It was when Hamza started coming home with stories of being restrained, locked up, stood on and choked by teachers and the principle, that alarm bells really started to raise for us. Having said that, because he is also known to tell a tall tale ever now and then when the school minimized the stories, we doubted him.

It took two incidents where his version and the school’s version added up, for us to really sit up and pay attention. Both cases saw him get physical with either a kid or teacher which resulted in him being ‘restrained’ and carried by his ankles and wrists off the tennis court, or being pinned down by his ankles and wrists in the office (‘for his own safety’ of course.)

This was the last straw, after seeing a child psychologist who corroborated that there was nothing ‘wrong ‘ with Hamza mentally but that emotionally he was fucked from the ordeal at school and that basically, these assholes had done nothing to make him feel safe and supported while at school.

After being told a number of times that our son was too resource heavy for the school and that he could not return until progress was made in therapy, we yanked both our kids out that place two weeks before the end of the second school term.

Hamza was emotional, angry and insecure. The next two weeks involved a lot of tears and tantrums and in spending more time with him than usual, I saw the behavior the school spoke of, but I also saw a broken boy, insecure and apologetic over the smallest mistake. My once confident child, who would roll the car windows down to chat up the lady selling the Big Issue, was now hiding between my legs and shying away from meeting a new person. It was soul shattering to see and to accept my role and responsibility in creating this mess.

The report that was sent to us at the end of the term told of a violent, aggressive child who posed a danger to himself and others and was not able to cope in a school environment. The report was so bad, even our privately hired homeschool teacher thought twice before accepting the job. There is no way that we would be able to get Hamza into any school at such short notice and with that report!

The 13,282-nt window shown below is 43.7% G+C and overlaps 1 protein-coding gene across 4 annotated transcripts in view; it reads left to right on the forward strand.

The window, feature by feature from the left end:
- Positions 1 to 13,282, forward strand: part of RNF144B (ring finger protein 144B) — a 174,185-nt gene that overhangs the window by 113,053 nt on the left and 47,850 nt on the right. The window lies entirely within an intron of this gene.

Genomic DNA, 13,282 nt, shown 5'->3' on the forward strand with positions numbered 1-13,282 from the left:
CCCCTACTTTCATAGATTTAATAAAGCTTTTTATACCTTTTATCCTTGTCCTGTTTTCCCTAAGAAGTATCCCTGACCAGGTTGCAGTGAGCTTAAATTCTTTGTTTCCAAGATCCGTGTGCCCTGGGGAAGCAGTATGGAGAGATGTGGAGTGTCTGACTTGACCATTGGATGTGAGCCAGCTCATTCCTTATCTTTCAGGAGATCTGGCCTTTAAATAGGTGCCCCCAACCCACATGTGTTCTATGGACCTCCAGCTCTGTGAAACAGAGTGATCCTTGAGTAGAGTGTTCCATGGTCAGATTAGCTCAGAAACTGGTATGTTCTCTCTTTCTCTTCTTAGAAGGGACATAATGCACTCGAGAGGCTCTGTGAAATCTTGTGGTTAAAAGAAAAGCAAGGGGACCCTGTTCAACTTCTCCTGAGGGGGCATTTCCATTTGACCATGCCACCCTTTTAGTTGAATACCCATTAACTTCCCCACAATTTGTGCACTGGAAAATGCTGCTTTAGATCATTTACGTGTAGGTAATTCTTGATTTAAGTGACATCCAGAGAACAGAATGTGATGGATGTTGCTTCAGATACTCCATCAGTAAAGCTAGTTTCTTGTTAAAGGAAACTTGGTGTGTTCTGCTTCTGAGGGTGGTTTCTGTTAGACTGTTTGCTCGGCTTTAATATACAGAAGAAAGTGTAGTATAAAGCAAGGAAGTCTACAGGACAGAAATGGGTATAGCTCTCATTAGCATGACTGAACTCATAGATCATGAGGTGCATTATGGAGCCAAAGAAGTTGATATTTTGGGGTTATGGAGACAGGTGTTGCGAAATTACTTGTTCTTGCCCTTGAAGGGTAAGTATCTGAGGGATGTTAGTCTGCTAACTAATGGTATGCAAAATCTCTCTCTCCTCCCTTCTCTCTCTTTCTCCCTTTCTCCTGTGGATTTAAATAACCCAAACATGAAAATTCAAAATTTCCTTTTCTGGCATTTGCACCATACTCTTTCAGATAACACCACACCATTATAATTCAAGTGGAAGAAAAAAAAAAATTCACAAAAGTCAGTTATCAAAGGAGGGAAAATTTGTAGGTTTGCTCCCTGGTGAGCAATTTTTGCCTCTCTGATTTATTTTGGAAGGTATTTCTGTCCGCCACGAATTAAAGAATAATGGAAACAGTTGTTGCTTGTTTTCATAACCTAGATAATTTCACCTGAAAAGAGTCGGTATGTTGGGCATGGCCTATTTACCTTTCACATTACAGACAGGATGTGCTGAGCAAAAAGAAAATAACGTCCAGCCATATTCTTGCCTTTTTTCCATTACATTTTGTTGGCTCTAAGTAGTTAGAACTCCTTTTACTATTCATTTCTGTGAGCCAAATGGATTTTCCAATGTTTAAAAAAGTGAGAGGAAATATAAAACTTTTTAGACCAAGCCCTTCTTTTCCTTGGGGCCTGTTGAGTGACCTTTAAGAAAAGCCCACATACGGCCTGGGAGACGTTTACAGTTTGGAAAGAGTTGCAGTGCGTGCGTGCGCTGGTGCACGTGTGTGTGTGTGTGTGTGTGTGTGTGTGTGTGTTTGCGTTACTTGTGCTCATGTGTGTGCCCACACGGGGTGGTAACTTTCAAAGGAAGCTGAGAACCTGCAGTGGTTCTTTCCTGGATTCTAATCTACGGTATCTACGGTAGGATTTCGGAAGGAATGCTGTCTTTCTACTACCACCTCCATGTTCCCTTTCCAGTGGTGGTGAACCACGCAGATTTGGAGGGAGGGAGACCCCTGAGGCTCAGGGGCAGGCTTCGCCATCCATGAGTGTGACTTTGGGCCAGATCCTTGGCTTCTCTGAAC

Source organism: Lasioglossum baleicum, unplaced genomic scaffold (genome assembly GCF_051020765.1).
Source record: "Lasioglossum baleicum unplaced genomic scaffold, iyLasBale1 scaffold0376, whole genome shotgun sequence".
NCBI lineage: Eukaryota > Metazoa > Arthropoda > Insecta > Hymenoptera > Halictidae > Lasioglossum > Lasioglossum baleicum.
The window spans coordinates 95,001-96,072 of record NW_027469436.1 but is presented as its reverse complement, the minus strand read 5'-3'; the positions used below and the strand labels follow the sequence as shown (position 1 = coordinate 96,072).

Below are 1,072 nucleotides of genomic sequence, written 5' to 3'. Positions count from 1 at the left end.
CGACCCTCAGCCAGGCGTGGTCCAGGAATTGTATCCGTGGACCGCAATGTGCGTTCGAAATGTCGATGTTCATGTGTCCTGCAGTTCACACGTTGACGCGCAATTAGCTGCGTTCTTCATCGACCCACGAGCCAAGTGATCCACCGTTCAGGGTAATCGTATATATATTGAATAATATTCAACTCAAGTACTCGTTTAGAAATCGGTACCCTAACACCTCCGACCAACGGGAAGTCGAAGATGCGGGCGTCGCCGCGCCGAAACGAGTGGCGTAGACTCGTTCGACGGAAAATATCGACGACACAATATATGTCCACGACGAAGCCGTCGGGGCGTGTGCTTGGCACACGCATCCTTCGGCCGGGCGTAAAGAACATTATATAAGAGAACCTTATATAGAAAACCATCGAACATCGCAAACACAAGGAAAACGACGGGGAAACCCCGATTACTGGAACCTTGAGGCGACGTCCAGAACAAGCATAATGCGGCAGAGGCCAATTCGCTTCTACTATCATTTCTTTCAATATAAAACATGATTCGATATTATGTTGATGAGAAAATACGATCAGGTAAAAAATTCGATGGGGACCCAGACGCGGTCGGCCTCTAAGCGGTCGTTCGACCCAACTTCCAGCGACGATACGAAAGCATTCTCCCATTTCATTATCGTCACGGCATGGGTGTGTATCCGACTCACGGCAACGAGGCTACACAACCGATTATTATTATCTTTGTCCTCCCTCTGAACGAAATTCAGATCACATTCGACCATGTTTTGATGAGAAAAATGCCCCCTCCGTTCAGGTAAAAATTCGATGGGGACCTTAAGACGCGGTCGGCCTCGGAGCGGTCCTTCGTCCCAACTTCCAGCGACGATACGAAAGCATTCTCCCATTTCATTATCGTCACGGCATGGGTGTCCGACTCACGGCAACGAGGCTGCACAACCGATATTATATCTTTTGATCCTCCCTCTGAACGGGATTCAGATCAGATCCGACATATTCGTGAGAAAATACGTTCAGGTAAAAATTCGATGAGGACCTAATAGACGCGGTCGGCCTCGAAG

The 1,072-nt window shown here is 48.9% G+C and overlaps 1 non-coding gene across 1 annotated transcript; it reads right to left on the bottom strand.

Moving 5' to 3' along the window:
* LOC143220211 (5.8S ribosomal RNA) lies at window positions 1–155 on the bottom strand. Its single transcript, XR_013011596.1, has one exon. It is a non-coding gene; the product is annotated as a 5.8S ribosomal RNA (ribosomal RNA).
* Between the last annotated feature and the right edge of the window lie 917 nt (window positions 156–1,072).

Knowing that quitting work was not an option, we began the journey of hiring a full time, private teacher.  We interviewed a number of candidates and finally settled on Anieka, a young, mature Afrikaans remedial teacher from Durban.

It has only been two weeks with this woman in our lives and already I can see a massive shift in Hamza’s confidence and work ethic. My ‘violent, insecure and lazy boy ‘ has already started loving learning and sharing again and the future is starting to look bright already.

While Hamza is behind in reading and writing at the moment, the one-on-one attention and love are resulting in faster progress than the six months spent in school. Hana, who became collateral damage in the process, is thriving with a higher level of work. She is happily grasping her brothers grade one work, despite only being four years old- Anieka thinks she is ready for grade one in a massive way- something the school never picked up on or mentioned.

And herein lies the biggest failure of our schools! The slower, sensitive learners are left behind and the gifted, bright ones are held back.

It is still early days and we have a long road and many challenges ahead I am sure! Hiring a teacher may not be the most conventional approach to homeschooling, but our little home school setup is working well for our little family unit so far and its good to see the kids smiling again.

P.S expect a lot more homeschooling posts to follow 🙂